I guess it was inevitable. Someone has compared President George Bush to "Baghdad Bob," the inadvertently comical Iraqi information minister who kept insisting Iraq was winning the war even as American tanks gathered outside his office.
This came after the president’s latest press conference, when he said attacks were increasing in Iraq because the occupation was so successful. In other words, the situation is worse because the situation is better. The more successful we are, the more Americans and Iraqis will die from bombs and ambushes. It was Bill Press, the other half of the TV show with Pat Buchanan, who came up with that wisecrack.
The president’s handlers are wise to keep him away from news conferences. He doesn’t handle them well. At this one, you could see from his facial expression that he was not happy to be there. He was, as most politicians are, defensive and evasive. He absolutely refuses to acknowledge that the people attacking Americans in Iraq are anyone but Saddam loyalists and foreign terrorists. Actually, most of them are probably just Iraqis who resent foreign occupation and the bad behavior of some American troops.
If he read newspapers, which he told a TV interviewer that he doesn’t, he would know that. Even one of the American officers in Iraq recently slipped up and, in an interview with a journalist, referred to the guerrillas as "freedom fighters." There is scant evidence of any sizable number of foreign terrorists, at least none that secretive American officials have been willing to make public. One guy shot the other day by Iraqis had a Syrian passport, but that doesn’t mean he was necessarily a Syrian. People in the terrorist business usually have several passports.
And, of course, the president made no mention whatsoever of weapons of mass destruction. During the marketing campaign for the war, he hardly opened his mouth without talking about weapons of mass destruction. He refuses to acknowledge that he made a mistake when he said major combat was over last May. That’s what irritates me most about politicians. They’re human. They can make mistakes. Why not say so?
What’s wrong with saying: "Yes, at that time, I thought major combat was over. I knew there would be some resistance, but it’s been more deadly and lasted longer than I anticipated." Nobody would hold that against him. But, no, he’s perfect. It reminds me of that old joke that says, "We Southerners may not always be right, but, by God, we ain’t never wrong." At any rate, now the guerrillas have killed more Americans than the Iraqi army did during that major combat.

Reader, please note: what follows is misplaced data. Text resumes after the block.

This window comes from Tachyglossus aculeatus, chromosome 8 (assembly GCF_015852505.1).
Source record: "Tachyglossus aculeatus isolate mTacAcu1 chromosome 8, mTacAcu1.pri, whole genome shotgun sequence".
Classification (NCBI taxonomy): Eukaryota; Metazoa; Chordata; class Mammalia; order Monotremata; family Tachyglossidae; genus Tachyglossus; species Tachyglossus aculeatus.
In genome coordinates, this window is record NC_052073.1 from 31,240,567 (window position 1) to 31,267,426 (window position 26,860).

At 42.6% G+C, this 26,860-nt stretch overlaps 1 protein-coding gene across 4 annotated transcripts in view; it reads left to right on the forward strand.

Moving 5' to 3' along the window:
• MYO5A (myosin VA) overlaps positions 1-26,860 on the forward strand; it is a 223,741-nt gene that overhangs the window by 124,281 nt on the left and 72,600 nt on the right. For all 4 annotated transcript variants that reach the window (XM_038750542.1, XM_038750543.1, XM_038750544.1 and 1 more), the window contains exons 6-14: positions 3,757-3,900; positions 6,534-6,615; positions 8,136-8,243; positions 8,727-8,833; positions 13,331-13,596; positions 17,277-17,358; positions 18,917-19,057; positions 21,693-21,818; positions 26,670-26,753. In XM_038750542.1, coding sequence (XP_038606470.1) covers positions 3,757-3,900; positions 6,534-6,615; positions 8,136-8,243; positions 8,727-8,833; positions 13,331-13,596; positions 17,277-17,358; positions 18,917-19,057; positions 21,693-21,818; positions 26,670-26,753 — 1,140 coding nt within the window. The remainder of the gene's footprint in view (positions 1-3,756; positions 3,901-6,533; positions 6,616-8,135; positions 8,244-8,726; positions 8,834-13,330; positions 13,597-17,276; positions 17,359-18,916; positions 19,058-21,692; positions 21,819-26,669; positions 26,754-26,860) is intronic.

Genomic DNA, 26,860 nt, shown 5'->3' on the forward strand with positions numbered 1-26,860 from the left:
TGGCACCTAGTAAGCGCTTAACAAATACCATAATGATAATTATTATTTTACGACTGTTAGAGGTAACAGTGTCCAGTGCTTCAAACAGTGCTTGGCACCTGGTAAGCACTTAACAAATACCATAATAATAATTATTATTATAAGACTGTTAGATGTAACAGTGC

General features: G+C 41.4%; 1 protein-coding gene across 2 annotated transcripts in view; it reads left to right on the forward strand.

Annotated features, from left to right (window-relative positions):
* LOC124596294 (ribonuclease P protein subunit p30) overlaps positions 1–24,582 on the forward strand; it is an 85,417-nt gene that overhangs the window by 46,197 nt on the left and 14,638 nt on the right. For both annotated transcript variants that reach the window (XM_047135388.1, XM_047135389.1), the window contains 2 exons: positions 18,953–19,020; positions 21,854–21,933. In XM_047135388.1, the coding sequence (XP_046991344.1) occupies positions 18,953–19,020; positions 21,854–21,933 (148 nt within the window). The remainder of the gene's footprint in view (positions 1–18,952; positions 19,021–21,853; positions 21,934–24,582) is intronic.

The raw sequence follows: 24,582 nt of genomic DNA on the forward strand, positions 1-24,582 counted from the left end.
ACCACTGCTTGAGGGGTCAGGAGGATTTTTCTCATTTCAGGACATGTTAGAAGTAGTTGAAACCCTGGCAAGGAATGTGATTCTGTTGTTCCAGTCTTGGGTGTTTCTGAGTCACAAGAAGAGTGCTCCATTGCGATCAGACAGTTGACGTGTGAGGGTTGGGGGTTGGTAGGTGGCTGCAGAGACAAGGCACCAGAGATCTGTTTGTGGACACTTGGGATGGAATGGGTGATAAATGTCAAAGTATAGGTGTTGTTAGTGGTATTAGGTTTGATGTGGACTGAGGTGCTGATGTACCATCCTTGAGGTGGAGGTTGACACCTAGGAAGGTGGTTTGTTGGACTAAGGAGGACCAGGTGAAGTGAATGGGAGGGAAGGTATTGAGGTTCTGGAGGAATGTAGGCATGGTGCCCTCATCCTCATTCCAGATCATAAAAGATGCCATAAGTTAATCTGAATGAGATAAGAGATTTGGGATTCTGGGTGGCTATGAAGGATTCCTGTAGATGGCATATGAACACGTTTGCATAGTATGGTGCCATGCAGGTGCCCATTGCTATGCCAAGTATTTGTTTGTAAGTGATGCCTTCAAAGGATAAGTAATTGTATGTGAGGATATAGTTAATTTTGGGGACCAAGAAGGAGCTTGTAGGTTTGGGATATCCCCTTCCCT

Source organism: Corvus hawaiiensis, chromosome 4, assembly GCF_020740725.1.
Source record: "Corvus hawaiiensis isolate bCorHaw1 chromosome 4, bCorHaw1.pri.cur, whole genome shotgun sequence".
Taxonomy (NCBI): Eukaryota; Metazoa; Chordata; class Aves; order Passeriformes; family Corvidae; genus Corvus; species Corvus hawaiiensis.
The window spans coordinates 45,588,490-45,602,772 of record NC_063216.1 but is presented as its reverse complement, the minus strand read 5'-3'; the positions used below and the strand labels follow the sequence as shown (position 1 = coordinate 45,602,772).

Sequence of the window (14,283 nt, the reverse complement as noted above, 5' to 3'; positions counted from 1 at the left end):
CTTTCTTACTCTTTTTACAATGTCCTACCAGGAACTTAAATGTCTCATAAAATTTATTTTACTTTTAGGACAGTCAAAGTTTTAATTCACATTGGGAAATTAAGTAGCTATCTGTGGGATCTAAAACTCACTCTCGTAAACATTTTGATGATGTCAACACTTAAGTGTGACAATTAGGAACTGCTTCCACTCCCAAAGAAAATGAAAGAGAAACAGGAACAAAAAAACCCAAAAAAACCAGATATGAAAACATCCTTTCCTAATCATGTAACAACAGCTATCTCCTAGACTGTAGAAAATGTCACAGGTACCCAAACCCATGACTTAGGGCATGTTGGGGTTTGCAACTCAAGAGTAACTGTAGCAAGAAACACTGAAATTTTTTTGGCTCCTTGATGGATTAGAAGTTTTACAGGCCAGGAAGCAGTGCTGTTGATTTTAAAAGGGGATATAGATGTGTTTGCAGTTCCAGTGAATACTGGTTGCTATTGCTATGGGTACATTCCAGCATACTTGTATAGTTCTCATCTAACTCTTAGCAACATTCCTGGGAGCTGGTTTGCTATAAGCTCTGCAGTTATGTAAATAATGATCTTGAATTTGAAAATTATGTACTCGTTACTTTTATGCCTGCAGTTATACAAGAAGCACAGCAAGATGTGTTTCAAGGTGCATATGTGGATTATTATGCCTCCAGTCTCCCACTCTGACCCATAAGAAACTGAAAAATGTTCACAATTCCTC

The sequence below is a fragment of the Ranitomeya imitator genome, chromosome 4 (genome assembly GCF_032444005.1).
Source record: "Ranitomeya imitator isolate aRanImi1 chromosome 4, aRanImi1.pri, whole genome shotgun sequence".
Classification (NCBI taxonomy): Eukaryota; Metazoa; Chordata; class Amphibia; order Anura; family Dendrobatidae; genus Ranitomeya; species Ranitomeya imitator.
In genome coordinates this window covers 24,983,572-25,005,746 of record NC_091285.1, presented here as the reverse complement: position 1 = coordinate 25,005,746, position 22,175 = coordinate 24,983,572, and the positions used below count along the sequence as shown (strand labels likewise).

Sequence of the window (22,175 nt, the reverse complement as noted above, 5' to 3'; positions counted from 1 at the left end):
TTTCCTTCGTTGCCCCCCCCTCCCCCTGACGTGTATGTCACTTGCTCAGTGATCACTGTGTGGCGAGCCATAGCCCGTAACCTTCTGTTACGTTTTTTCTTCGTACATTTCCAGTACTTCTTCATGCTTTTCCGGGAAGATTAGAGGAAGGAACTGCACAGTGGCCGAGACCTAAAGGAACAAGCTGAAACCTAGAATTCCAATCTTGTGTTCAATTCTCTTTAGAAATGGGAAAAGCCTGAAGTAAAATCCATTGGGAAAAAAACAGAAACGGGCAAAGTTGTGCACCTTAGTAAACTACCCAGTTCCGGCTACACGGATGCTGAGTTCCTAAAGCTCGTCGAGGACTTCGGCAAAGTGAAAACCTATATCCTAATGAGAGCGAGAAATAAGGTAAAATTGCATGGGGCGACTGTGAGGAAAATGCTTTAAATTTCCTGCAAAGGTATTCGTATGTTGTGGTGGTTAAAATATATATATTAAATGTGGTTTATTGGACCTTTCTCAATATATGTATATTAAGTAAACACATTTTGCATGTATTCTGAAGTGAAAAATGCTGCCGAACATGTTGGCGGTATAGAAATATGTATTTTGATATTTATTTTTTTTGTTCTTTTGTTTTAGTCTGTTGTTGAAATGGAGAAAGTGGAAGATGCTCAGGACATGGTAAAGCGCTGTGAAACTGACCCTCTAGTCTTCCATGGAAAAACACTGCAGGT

He keeps repeating that canard that "terrorists hate freedom." Nonsense. There is no terrorist in the world who is a terrorist because he hates freedom. By far, the majority of terrorists are fighting for freedom of some group that doesn’t have it. In the case of Iraq, it is freedom from American occupation; with the Irish Republican Army, it was freedom from British rule; with the Palestinians, freedom from Israeli occupation; and so forth. It is absurd to suppose that a human being sitting around suddenly stands up and says: "You know, I hate freedom. I think I’ll go blow myself up."
What one wants in a president, besides basic honesty, are intelligence and sound judgment. One wants someone who is well-read in history and geography and has experience so that he can properly assess situations and make wise decisions.
Sadly, I think that’s where the president fails, despite his good intentions. To admit that he relies on his staff to tell him what’s going on in the world is to admit that he puts himself in the position of being manipulated by his staff. No good leader would rely on his staff without developing his own independent sources of information, lest he find himself being manipulated into following the staff’s agenda instead of his own.
He was certainly told that Iraqis would be dancing in the streets welcoming us, but the only dancing was done by Deputy Defense Secretary Paul Wolfowitz when rockets went off in the floor beneath his hotel room and he leaped out of bed and frantically put his clothes on to get out of there.
Charley Reese has been a journalist for 49 years, reporting on everything from sports to politics. From 1969—71, he worked as a campaign staffer for gubernatorial, senatorial and congressional races in several states. He was an editor, assistant to the publisher, and columnist for the Orlando Sentinel from 1971 to 2001. He now writes a syndicated column three times a week for King Features, which is carried on LewRockwell.com. Reese served two years active duty in the U.S. Army as a tank gunner.
© 2003 by King Features Syndicate, Inc.